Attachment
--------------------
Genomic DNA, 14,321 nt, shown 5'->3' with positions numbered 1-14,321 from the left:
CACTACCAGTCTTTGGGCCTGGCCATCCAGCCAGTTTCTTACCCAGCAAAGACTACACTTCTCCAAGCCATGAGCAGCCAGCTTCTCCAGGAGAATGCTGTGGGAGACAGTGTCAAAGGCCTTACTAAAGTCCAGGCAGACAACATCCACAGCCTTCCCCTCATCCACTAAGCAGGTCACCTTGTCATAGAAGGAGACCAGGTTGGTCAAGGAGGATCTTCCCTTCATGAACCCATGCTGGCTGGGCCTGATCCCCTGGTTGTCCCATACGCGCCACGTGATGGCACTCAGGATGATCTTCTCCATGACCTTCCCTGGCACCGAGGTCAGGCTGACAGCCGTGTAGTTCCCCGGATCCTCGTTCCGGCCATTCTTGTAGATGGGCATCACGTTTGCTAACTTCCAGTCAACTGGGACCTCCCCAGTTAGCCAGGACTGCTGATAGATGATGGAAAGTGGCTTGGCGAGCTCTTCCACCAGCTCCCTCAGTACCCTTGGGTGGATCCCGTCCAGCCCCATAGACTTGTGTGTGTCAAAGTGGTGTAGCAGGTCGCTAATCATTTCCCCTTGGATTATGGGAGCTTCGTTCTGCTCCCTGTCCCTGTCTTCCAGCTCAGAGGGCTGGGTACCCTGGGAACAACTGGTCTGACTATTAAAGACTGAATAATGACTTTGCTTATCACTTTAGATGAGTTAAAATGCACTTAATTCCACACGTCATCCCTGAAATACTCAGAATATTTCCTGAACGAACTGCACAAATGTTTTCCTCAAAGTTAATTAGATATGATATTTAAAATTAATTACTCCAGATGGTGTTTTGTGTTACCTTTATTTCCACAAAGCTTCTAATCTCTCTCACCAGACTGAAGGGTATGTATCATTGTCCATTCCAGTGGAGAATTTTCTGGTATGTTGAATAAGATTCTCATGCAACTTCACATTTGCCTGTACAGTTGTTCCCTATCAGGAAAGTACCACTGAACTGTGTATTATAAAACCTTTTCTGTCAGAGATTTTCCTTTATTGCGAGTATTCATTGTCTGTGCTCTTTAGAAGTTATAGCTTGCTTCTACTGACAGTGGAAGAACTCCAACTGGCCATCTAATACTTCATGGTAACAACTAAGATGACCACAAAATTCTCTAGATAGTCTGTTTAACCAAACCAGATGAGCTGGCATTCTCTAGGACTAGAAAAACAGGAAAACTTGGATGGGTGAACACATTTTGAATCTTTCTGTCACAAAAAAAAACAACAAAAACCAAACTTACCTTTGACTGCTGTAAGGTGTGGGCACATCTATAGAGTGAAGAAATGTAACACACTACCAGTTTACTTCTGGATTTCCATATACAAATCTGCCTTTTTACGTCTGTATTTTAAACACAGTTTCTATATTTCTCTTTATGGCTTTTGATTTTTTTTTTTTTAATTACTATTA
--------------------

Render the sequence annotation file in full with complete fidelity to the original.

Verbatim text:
Genomic DNA, 14,321 nt, shown 5'->3' with positions numbered 1-14,321 from the left:
CACTACCAGTCTTTGGGCCTGGCCATCCAGCCAGTTTCTTACCCAGCAAAGACTACACTTCTCCAAGCCATGAGCAGCCAGCTTCTCCAGGAGAATGCTGTGGGAGACAGTGTCAAAGGCCTTACTAAAGTCCAGGCAGACAACATCCACAGCCTTCCCCTCATCCACTAAGCAGGTCACCTTGTCATAGAAGGAGACCAGGTTGGTCAAGGAGGATCTTCCCTTCATGAACCCATGCTGGCTGGGCCTGATCCCCTGGTTGTCCCATACGCGCCACGTGATGGCACTCAGGATGATCTTCTCCATGACCTTCCCTGGCACCGAGGTCAGGCTGACAGCCGTGTAGTTCCCCGGATCCTCGTTCCGGCCATTCTTGTAGATGGGCATCACGTTTGCTAACTTCCAGTCAACTGGGACCTCCCCAGTTAGCCAGGACTGCTGATAGATGATGGAAAGTGGCTTGGCGAGCTCTTCCACCAGCTCCCTCAGTACCCTTGGGTGGATCCCGTCCAGCCCCATAGACTTGTGTGTGTCAAAGTGGTGTAGCAGGTCGCTAATCATTTCCCCTTGGATTATGGGAGCTTCGTTCTGCTCCCTGTCCCTGTCTTCCAGCTCAGAGGGCTGGGTACCCTGGGAACAACTGGTCTGACTATTAAAGACTGAATAATGACTTTGCTTATCACTTTAGATGAGTTAAAATGCACTTAATTCCACACGTCATCCCTGAAATACTCAGAATATTTCCTGAACGAACTGCACAAATGTTTTCCTCAAAGTTAATTAGATATGATATTTAAAATTAATTACTCCAGATGGTGTTTTGTGTTACCTTTATTTCCACAAAGCTTCTAATCTCTCTCACCAGACTGAAGGGTATGTATCATTGTCCATTCCAGTGGAGAATTTTCTGGTATGTTGAATAAGATTCTCATGCAACTTCACATTTGCCTGTACAGTTGTTCCCTATCAGGAAAGTACCACTGAACTGTGTATTATAAAACCTTTTCTGTCAGAGATTTTCCTTTATTGCGAGTATTCATTGTCTGTGCTCTTTAGAAGTTATAGCTTGCTTCTACTGACAGTGGAAGAACTCCAACTGGCCATCTAATACTTCATGGTAACAACTAAGATGACCACAAAATTCTCTAGATAGTCTGTTTAACCAAACCAGATGAGCTGGCATTCTCTAGGACTAGAAAAACAGGAAAACTTGGATGGGTGAACACATTTTGAATCTTTCTGTCACAAAAAAAAACAACAAAAACCAAACTTACCTTTGACTGCTGTAAGGTGTGGGCACATCTATAGAGTGAAGAAATGTAACACACTACCAGTTTACTTCTGGATTTCCATATACAAATCTGCCTTTTTACGTCTGTATTTTAAACACAGTTTCTATATTTCTCTTTATGGCTTTTGATTTTTTTTTTTTTAATTACTATTA